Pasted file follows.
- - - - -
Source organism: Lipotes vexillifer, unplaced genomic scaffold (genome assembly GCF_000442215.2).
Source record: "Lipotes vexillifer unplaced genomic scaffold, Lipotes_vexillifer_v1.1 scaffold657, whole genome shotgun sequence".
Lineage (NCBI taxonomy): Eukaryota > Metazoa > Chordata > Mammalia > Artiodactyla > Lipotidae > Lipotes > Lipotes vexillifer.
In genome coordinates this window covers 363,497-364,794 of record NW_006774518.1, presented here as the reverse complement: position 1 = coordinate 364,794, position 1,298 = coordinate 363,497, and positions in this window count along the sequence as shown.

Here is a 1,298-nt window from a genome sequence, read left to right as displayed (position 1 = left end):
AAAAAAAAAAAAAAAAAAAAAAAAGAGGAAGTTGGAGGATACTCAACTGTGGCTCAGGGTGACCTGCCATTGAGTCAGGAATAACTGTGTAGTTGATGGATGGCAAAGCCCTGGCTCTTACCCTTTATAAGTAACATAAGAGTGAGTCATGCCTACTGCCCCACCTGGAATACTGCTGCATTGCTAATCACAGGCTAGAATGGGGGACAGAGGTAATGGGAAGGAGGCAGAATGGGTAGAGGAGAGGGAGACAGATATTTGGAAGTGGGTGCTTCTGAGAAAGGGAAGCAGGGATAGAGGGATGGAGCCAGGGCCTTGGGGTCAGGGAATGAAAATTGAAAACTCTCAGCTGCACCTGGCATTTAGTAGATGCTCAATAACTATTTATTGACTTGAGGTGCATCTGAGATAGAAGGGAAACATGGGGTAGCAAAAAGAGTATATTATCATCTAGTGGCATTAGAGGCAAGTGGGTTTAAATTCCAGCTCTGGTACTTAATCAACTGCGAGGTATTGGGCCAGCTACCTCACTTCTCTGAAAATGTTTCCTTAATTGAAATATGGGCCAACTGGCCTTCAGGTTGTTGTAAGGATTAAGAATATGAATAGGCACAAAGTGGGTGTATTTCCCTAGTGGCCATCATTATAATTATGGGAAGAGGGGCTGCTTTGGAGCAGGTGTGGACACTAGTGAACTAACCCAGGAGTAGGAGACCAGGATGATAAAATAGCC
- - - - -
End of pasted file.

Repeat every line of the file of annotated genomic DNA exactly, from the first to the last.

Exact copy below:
Source organism: Lipotes vexillifer, unplaced genomic scaffold (genome assembly GCF_000442215.2).
Source record: "Lipotes vexillifer unplaced genomic scaffold, Lipotes_vexillifer_v1.1 scaffold657, whole genome shotgun sequence".
Lineage (NCBI taxonomy): Eukaryota > Metazoa > Chordata > Mammalia > Artiodactyla > Lipotidae > Lipotes > Lipotes vexillifer.
In genome coordinates this window covers 363,497-364,794 of record NW_006774518.1, presented here as the reverse complement: position 1 = coordinate 364,794, position 1,298 = coordinate 363,497, and positions in this window count along the sequence as shown.

Here is a 1,298-nt window from a genome sequence, read left to right as displayed (position 1 = left end):
AAAAAAAAAAAAAAAAAAAAAAAAGAGGAAGTTGGAGGATACTCAACTGTGGCTCAGGGTGACCTGCCATTGAGTCAGGAATAACTGTGTAGTTGATGGATGGCAAAGCCCTGGCTCTTACCCTTTATAAGTAACATAAGAGTGAGTCATGCCTACTGCCCCACCTGGAATACTGCTGCATTGCTAATCACAGGCTAGAATGGGGGACAGAGGTAATGGGAAGGAGGCAGAATGGGTAGAGGAGAGGGAGACAGATATTTGGAAGTGGGTGCTTCTGAGAAAGGGAAGCAGGGATAGAGGGATGGAGCCAGGGCCTTGGGGTCAGGGAATGAAAATTGAAAACTCTCAGCTGCACCTGGCATTTAGTAGATGCTCAATAACTATTTATTGACTTGAGGTGCATCTGAGATAGAAGGGAAACATGGGGTAGCAAAAAGAGTATATTATCATCTAGTGGCATTAGAGGCAAGTGGGTTTAAATTCCAGCTCTGGTACTTAATCAACTGCGAGGTATTGGGCCAGCTACCTCACTTCTCTGAAAATGTTTCCTTAATTGAAATATGGGCCAACTGGCCTTCAGGTTGTTGTAAGGATTAAGAATATGAATAGGCACAAAGTGGGTGTATTTCCCTAGTGGCCATCATTATAATTATGGGAAGAGGGGCTGCTTTGGAGCAGGTGTGGACACTAGTGAACTAACCCAGGAGTAGGAGACCAGGATGATAAAATAGCC